If you are a veteran who develops Parkinson’s disease, you might find yourself curious as to how Parkinson’s disease can affect VA disability benefits. Generally speaking, VA benefits are a form of tax-free, monthly compensation that the VA pays to veterans who suffer from disabilities related to their military service. To determine how much compensation an individual veteran gets, the VA gives them a disability rating. Additional disabilities, like Parkinson’s disease, can affect your disability rating. Parkinson’s disease is one of the many disabilities recognized by the VA. Regardless of whether you are already receiving VA disability benefits, as a veteran developing Parkinson’s, it helps to have some general knowledge about how Parkinson’s disease can affect those benefits. Many veterans depend on disability benefits. For those veterans, it is absolutely crucial to understand what changes they can expect from the VA regarding Parkinson’s disease. You may have questions like, Is Parkinson’s disease a 100% compensation disability? Or, What factors can impact my Parkinson’s disease disability rating? If you have these kinds of questions about VA disability benefits and their interaction with Parkinson’s disease, don’t hesitate to give us a call at Gerling Law Injury Attorneys. Our VA disability benefits team is always happy to answer your questions and set you in the right direction. Some General Notes On Parkinson’s Disease Parkinson’s disease is a neurodegenerative disorder. That means that it adversely affects your brain. Specifically, Parkinson’s disease impairs your brain’s ability to produce the neurotransmitter dopamine. Dopamine affects everything from movement and balance to concentration and mood. Unfortunately, there is no cure for Parkinson’s disease at this time. Thus, it makes sense that Parkinson’s disease qualifies as a disability in the eyes of the federal government. The Department of Veterans Affairs (VA), the Social Security Administration (SSA), and the U.S. Department of Labor (DOL) all consider Parkinson’s disease a covered disability under their respective programs. Parkinson’s Disease: Symptoms and Treatment There are quite a few different symptoms of Parkinson’s disease. Experienced alone, you might brush off some of the symptoms as minor inconveniences. When the effects start to combine, however, they can significantly impede your ability to live a normal life. As the symptoms combine, the disease moves into different stages, causing increasing impairment. Some of Parkinson’s disease’s early symptoms include minor things like: Fatigue, Depression, Slurred speech, Changes in handwriting style, and Shakiness. These are all early signs of Parkinson’s disease. The symptoms worsen over time, leaving many affected individuals unable to walk at a certain point. As you can see, these early signs are hard to spot unless they combine with one another. If you feel like you might have Parkinson’s, it is critically important to seek a medical evaluation. After all, the VA will not approve your disability benefits application without an adequate medical diagnosis. As noted, Parkinson’s disease is not a curable disorder. Still, there are ways to treat the symptoms of Parkinson’s and minimize its impact on your life. Doctors often take a holistic approach to treating Parkinson’s disease symptoms. Treatment may include physical therapy, surgery, and prescription medications. More often than not, doctors use several different treatments to mitigate the impact of specific effects. What Is the VA Disability Rating for Parkinson’s Disease? Because Parkinson’s disease is a progressive neurodegenerative order, there are several stages that an affected individual can find themselves in. With that in mind, it should come as no surprise that the VA does not place a specific, set rating on Parkinson’s disease as a whole. Instead, the VA considers several different factors relevant to each claim to determine your disability benefits rating. What Impacts Parkinson’s Disease VA Disability Benefits? There are several factors that can impact your disability benefits rate. Since there are too many potentially relevant factors, we will discuss some of the more common ones. First, however, we need to look at the general requirements for VA disability benefits eligibility. If you don’t fulfill these requirements, the VA will deny your claim in all likelihood. To meet eligibility requirements for VA disability benefits, you must establish the following: You must have served on active duty, active duty for training, or inactive duty for training; and Generally, you must have been discharged under other than dishonorable conditions. (But note that veterans receiving undesirable, bad conduct, and other types of dishonorable discharges may qualify depending on a determination made by VA). Next, you need to show that your condition was related to your military service. You must submit the following: A current diagnosis of your condition by a certified medical professional; Documentation that you suffered an injury, an illness, or other debilitating event while in service; and Documentation demonstrating an identifiable link between the diagnosed condition and your military service. Essentially, you have to prove that you served in the military, suffered from some illness or event, and subsequently developed a disability because of your military service. Factors Outside of General Requirements Outside of the general requirements to qualify for VA disability benefits in the first place, there are several factors the VA looks at. These factors, taken as a whole, dictate the compensation rating you will receive. The benefits are distributed using a rate between 0% and 100% at 10% increments. The VA uses a complex formula to make their determination. You can find the relevant factors published on their website. Still, here are some of the more notable factors that can increase your disability rating if applicable: If you are suffering from more than one disability at the same time; If your Parkinson’s disease worsens; The way and degree to which Parkinson’s is impeding your life and ability to work; Your age (the older you are, the higher the rate); Changes in Social Security benefits to counter inflation (the VA matches Social Security benefit increases); If you have children, a spouse, and other dependents; If your spouse or dependents have a disability; and If you lose a limb or the ability to use a bodily function (like walking)....Keep Reading
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As a veteran with a disability, it is not uncommon for you and your family to depend financially on those payments. Raising a family is hard enough when you have a dependable, stable source of income. Even if your partner works a steady job, those disability benefits are often crucial. As the cost of living continues to rise, it gets harder and harder to make ends meet. Because adequate financial planning requires a dependable source of income, you might wonder at times, Can VA disability be taken away? The answer, unfortunately, is yes. The VA often continues with disability payments for the duration of a veteran’s life. However, the VA and the federal government do reserve the right to alter the duration or amount of this financial resource. In What Circumstances Can the VA Take Away My Disability Benefits? To understand when and why the VA takes away disability benefits, we have to know what factors they look at to make such a decision. Some disability rates are locked in and considered protected benefit rates. We will discuss those below, but first, we need to look at unprotected benefit rates. Unprotected benefit rates are a specific class of disability ratings that the VA can alter. After a reexamination of your disability, the VA can lower or remove your rating entirely. To legally make that reduction, the VA’s reexamination of your disability must show the following: Your disability has shown real, marked improvement (not a temporary change); The improvement in question increases your ability to fulfill your functions in the workplace and at home; The report submitted after the reexamination must leave no questions unanswered and be as thorough as possible; and As part of the thorough review, the VA must consider the entirety of your disability’s medical history. If those four factors are met, the VA can reduce your disability compensation. Please keep in mind that in addition to a reduction based on reexamination, the VA reserves the right to temporarily suspend or reduce your benefit rates if you are subject to incarceration. Can the VA Take Away My Compensation? Whether or not the VA can or will try to take away your disability compensation depends entirely on the facts and circumstances of your specific injury. Since the VA looks at so many different factors, it is hard to generically predict whether your VA disability benefits are at risk. Unless, of course, you have received notification from the VA indicating that your disability benefits are under challenge. However, just like there are factors that increase the likelihood that the VA will take away your compensation, there are factors that indicate the opposite. Instead, these are factors that protect your benefits and the rate at which you receive them. In most instances, these factors can stop the VA from suspending your benefits entirely. 100% Disability Rating Five Years or More with the Same Disability Rating There are two time constraints that will help protect your VA disability benefits. The first is five years, and the second is 20 years. If your disability rating is effective for five years or more—without change—it is protected. Unless your condition has continuously improved over the preceding five years, your disability rating is entirely protected. The VA must affirmatively establish that your disability continuously improved to change your rating. A temporary improvement is not enough to suspend or alter your benefits rating. 20 Years or More with the Same Disability Rating The second time constraint that will protect your VA disability rating is 20 years. If your disability rate has remained unmoved for 20 years or more, your rate is nearly untouchable. There is only one way the VA can reduce or take away your disability rating after 20 years or more. To do so, they must prove that the rating was based on fraud in some form or another. This requires a high evidentiary standard. Thus, if you are in this situation and have never committed fraud, you have little to worry about. The Best Way to Defend Your VA Disability Benefits Is with Experience on Your Side Even if it seems like the VA has a legitimate claim to reduce your disability benefits, you should always stand up for yourself and fight for your rights. If your finances depend on these benefits, there’s too much at stake to not stand up for your rights. After all, the VA’s decision can make the difference between making your mortgage payment on time this month or not. If you are ready to fight for your rights, the VA disability benefits team at Gerling Law Injury Attorneys is on standby to help you through the process from start to finish. Our team serves clients nationwide, so wherever you are, we can help. To top things off, our VA disability benefits team focuses specifically on VA disability benefits, so we have the requisite experience to give you the legal help you deserve. Veterans, you fought for our rights, so let us fight for yours. Give us a call today, tell us your story, and let’s see what we can do! Go with Experience. Go with Gerling. ®Keep Reading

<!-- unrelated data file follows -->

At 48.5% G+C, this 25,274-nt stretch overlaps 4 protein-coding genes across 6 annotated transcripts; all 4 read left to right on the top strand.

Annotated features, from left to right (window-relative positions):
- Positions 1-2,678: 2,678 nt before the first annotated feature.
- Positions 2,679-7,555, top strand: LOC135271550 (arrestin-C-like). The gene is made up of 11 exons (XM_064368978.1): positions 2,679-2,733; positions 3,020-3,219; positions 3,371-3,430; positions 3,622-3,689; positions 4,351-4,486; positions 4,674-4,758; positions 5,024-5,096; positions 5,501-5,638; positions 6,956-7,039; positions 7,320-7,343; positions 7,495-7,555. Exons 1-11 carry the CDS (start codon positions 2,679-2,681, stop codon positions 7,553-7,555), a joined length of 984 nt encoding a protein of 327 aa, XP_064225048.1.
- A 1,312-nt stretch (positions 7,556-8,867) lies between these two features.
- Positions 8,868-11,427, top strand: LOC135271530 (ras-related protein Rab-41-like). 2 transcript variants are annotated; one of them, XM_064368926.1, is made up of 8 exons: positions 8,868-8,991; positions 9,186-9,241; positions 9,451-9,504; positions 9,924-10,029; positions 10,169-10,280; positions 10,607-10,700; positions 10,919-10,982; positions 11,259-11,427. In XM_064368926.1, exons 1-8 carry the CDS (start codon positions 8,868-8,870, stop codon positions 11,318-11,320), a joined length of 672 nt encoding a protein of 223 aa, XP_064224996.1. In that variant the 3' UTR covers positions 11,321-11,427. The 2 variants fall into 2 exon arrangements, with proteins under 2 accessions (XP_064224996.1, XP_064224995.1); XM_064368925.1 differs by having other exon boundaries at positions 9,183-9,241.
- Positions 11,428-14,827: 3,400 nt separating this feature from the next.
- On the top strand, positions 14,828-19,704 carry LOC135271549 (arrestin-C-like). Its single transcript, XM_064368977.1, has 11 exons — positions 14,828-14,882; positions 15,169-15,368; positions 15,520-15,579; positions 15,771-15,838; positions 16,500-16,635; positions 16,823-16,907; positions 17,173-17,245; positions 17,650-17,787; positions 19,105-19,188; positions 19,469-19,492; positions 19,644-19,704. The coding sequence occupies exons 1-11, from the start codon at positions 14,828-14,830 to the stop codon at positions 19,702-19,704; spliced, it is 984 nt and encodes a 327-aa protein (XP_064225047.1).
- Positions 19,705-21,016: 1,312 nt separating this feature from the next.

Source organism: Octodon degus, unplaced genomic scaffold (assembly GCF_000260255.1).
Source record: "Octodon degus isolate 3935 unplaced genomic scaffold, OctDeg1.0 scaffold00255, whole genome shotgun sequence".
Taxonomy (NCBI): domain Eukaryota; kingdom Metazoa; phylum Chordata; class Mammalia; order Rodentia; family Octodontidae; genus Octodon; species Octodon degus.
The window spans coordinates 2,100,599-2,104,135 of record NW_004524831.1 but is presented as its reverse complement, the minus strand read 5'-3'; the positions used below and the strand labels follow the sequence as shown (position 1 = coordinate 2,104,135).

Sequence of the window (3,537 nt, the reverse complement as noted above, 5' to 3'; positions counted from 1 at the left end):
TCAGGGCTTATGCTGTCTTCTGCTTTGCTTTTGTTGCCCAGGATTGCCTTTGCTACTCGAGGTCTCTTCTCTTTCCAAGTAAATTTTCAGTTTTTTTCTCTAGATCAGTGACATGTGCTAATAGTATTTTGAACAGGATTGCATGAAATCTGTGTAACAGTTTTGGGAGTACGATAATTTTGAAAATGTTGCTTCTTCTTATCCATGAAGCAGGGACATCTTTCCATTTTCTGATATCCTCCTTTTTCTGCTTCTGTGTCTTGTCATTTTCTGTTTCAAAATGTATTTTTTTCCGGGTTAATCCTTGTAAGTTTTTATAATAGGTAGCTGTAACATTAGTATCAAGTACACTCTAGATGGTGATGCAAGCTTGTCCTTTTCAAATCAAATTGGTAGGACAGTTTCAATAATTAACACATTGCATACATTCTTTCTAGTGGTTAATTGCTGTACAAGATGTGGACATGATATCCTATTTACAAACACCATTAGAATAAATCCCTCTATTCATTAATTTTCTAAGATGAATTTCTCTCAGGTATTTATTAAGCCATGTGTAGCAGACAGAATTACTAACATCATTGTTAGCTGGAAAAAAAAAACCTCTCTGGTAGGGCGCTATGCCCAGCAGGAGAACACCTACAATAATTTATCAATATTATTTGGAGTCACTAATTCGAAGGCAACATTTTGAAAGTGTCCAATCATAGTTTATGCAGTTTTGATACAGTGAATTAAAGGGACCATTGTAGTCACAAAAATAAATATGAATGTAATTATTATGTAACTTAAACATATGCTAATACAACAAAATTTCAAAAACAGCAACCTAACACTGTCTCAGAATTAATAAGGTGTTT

At Gerling Law Injury Attorneys, we never recommend that our clients go into a Louisville car accident claim without first having a copy of their Louisville accident report. Even during our initial consultation with a client, it is difficult to accurately assess a car accident claim without the proper police report In that vein, if you need to file a Louisville car accident claim, we highly recommend that you bring a copy of your accident report with you. That way, we can accurately assess your case and determine how we can help you. What’s on a Louisville Car Accident Report? Similar to most other jurisdictions in the U.S., a Louisville accident report will contain a lot of important information about the car crash. Some of the more important pieces of information on Louisville accident reports include things like: The date, time, and location of the crash; A written description of what happened before, during, and after the crash; Various factors that could have contributed to the crash (road conditions, weather, etc.); Contact information for all involved parties; Insurance information for all involved parties; The name and badge number of the reporting officer; Injuries sustained in the accident; and Damage to vehicles and other property (including public property). At the end of the day, the report is the official record of the accident. As such, it carries a lot of weight and is a critical component of recovering damages. Who Do I Obtain My Louisville, KY Accident Report From? Who you obtain your accident report from depends on who responded to your accident. If your accident happened within Louisville city limits, the Louisville Metropolitan Police Department (LMPD) will respond to your accident. If that’s the case, you will need to obtain your accident report through them. Alternatively, if your accident happened, for example, on an interstate highway near Louisville, the Kentucky Highway Patrol (KHP) will respond and have your accident report on file. Generally, there are three ways to obtain Louisville police reports for car accidents: Online, Over the phone, or In person. However, due to the ongoing COVID-19 pandemic, LMPD asks that people refrain from making requests in person. Requesting Your Accident Report in Louisville, KY Online First, you can obtain your Louisville accident report online using LMPD’s web portal. For a successful request, you will need to provide certain information on your request form: Your report number, The date of the report, and The driver or vehicle owner’s last name. We always recommend asking the responding officer to write down or provide your report number as soon as possible. If you don’t have your report number handy, you can email LMPD. They will look up and provide your report number at your request. LMPD can send your report through email or USPS. Each report has a $10 fee. You can pay the fee electronically using most major American debit and credit cards. If you have trouble with the application at any time, you can always call LMPD for help at 502-574-6857. Requesting Your Car Accident Police Report in Louisville, KY Over the Phone Typically, you would also have the option of obtaining your Louisville accident report in person. However, as noted, LMPD prefers you make your request over the phone or online for the time being. Doing so requires you to submit the same information regarding your accident as you would online. You can make your request over the phone by calling 502-574-6857 between the hours of 8:00 am and 4:30 pm, Monday through Friday. Reports requested over the phone also cost $10 each. Like online requests, after a phone request, the department can send your LMPD accident report via email or USPS. Ready to Get Started? If you are ready to start the claim process for your Louisville car accident and want a car accident attorney with experience, look no further than Gerling Law Injury Attorneys. We split our attorneys into specific teams so we know that they have the experience necessary to advocate for you while avoiding any unpleasant surprises. With us, you can go into the claim process with confidence, not trepidation. We set ourselves apart from other firms with the results we get for our clients. Just look at what some of our previous clients have to say about us. If you’re ready to take control of your claim, Go with Experience. Go with Gerling. ® Call us today and tell us your story!Keep Reading